When Matt gets there I've already been through the discharge process so we can head off straight away. I'm pretty slow on my feet as we make our way to the car. On the way home we decide to stop and rent some DVDs. We are in the video store for about 2 minutes when I realise I'm feeling wet around my crotch. I touch my pants and my fingers are covered in blood. I call out for Matt, I show him the fingers. He says holy crap. I've got to get out of here. Matt unlocks the car - I shuffle out and find a grocery bag to sit on in the car. Matt has quickly rented the videos we had in our hands. I tell him I'm not sure what has caused the overflow. I'm wearing a hospital issue surf board size pad. I wonder if it has had an absorbency problem.

In a flash we are home and I am shuffling inside with my grocery bag. I throw the bag in the bin and shuffle to the bathroom. I want to jump into the shower without leaking on the floor. In the end I have no choice but to get with my pants on. When I take them off a massive blood clot hits the shower floor. It is clogging the shower. The hospital issue surf board size pad had no chance of dealing with this! I'm try to pick it up. It is massive. It is the size of my hand and 1cm thick in parts. More, smaller clots are coming out. This is really disgusting and again, I need Matt's help. I ask Matt to bring me a zip lock bag for the clots - they are so big I'm wondering if they are the placenta. I ask Matt to pop them in the fridge until I can speak to the doctor. Poor Matt. This is so gross and he is fully taking it in his stride. When I ask him to put the clots in the fridge his face is a little grossed out. So I suggest they go in a non see-through bag.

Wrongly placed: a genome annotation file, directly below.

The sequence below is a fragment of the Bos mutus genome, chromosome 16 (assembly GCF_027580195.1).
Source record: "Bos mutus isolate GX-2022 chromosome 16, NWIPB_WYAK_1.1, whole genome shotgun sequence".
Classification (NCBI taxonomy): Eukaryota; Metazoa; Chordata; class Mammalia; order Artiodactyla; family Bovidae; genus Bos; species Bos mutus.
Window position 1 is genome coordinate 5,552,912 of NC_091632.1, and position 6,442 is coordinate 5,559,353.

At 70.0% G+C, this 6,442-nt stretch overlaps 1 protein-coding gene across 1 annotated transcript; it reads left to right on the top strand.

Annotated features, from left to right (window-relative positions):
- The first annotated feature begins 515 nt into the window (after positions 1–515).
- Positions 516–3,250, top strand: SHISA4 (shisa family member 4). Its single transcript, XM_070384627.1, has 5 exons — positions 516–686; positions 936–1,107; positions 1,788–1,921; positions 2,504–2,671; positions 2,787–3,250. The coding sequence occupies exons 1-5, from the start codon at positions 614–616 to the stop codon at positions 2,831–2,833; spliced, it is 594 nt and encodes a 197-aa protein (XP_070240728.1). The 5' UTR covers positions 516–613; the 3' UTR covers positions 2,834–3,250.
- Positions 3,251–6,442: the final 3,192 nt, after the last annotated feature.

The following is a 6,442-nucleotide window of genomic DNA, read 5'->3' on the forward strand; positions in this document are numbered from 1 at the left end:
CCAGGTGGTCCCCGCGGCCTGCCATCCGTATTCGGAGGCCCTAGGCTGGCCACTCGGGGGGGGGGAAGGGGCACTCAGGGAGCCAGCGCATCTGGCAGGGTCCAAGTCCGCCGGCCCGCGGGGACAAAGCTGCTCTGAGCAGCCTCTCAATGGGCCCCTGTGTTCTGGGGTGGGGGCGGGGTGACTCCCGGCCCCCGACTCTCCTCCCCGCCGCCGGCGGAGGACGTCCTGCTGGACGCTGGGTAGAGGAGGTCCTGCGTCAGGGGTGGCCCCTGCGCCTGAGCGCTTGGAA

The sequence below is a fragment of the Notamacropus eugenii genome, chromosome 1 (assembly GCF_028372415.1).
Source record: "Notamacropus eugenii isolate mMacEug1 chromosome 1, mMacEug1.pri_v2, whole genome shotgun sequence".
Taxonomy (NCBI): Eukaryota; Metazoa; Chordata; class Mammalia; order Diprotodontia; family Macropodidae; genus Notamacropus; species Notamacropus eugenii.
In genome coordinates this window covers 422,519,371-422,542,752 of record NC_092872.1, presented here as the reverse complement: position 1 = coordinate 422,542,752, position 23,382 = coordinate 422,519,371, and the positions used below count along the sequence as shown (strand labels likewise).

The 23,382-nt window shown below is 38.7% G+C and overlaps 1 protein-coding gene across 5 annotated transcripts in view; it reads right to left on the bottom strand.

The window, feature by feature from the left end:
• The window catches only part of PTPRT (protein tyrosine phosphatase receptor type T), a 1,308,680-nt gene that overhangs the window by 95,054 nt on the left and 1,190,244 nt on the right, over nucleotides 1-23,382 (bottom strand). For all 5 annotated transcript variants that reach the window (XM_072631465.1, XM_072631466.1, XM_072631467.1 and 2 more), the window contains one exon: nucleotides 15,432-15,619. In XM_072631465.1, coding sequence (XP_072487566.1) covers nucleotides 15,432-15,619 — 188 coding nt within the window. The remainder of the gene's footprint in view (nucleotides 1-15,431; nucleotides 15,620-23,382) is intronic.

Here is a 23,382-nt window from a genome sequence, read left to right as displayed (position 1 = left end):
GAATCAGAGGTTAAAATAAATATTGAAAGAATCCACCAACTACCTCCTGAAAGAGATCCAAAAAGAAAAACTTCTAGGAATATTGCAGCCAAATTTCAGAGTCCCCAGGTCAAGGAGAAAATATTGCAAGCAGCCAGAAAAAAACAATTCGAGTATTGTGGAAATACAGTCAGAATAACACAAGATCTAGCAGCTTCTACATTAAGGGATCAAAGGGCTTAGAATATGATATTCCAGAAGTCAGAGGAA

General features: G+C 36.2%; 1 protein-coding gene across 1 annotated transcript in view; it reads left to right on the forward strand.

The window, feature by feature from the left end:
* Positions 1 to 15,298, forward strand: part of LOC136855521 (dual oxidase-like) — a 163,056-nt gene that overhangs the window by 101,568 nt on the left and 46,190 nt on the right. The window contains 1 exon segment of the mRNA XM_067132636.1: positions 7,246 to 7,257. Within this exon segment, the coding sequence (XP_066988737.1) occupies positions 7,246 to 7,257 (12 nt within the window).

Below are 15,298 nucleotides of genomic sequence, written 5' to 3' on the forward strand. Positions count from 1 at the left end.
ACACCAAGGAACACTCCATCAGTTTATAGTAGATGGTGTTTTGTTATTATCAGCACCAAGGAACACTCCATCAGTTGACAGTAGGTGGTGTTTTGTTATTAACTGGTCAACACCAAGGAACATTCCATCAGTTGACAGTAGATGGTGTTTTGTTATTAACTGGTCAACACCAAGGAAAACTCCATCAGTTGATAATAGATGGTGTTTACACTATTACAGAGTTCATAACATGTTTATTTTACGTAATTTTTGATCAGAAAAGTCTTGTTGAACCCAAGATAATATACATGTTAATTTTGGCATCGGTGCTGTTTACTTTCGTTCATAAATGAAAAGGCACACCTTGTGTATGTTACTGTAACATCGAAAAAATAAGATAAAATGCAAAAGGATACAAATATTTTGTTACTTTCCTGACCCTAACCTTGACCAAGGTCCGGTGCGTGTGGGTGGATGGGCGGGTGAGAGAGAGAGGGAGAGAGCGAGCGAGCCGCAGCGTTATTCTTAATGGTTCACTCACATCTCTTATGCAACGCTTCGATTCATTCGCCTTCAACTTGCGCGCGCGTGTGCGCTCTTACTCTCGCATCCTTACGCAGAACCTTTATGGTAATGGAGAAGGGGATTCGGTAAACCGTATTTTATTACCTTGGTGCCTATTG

It didn't take long and the heavy flow issue passed. I rang the obstetrician and she asked me to lie back down again for a half hour or so and then get up again and see if the issue repeats itself. It seems she expected these types of clots would have passed before I left the hospital, or have come out during the curette.

Matt pops back out to finish the things we were going to do on the way home and I rest up. The doctor rings me back and I tell her the bleeding has settled and there hasn't been any repeat of massive clots. When Matt gets home he takes my clothes and puts them in the wash.

All gross bits finished.

I feel a bit better after the curette. I'm still sad, but it seems manageable. Having a physical issue to deal with takes my mind off the mental side of it all. It is over.

Friday, January 20, 2012

Mission failure

Today I am recovering from a curette. This is the third time I've had this procedure, which is necessary after a partial miscarriage. I'm certainly a lot more philosophical about it today than I was on Wednesday, the day before the curette. 

Wednesday morning started like any other. I happily rolled out of bed preparing for work. After going to the loo I noticed a very small streak of pinkish, redish blood on the toilet paper. I immediately grab more paper and wiped again - nothing. I repeat this again, still nothing. 

I've had bleeding in every pregnancy. Every time doctors have told me bleeding happens in loads of pregnancies and that it is fine. This is smallest amount of bleeding, it is so tiny, I actually consider if I should even bother with telling Matt. I know the effect telling him will have.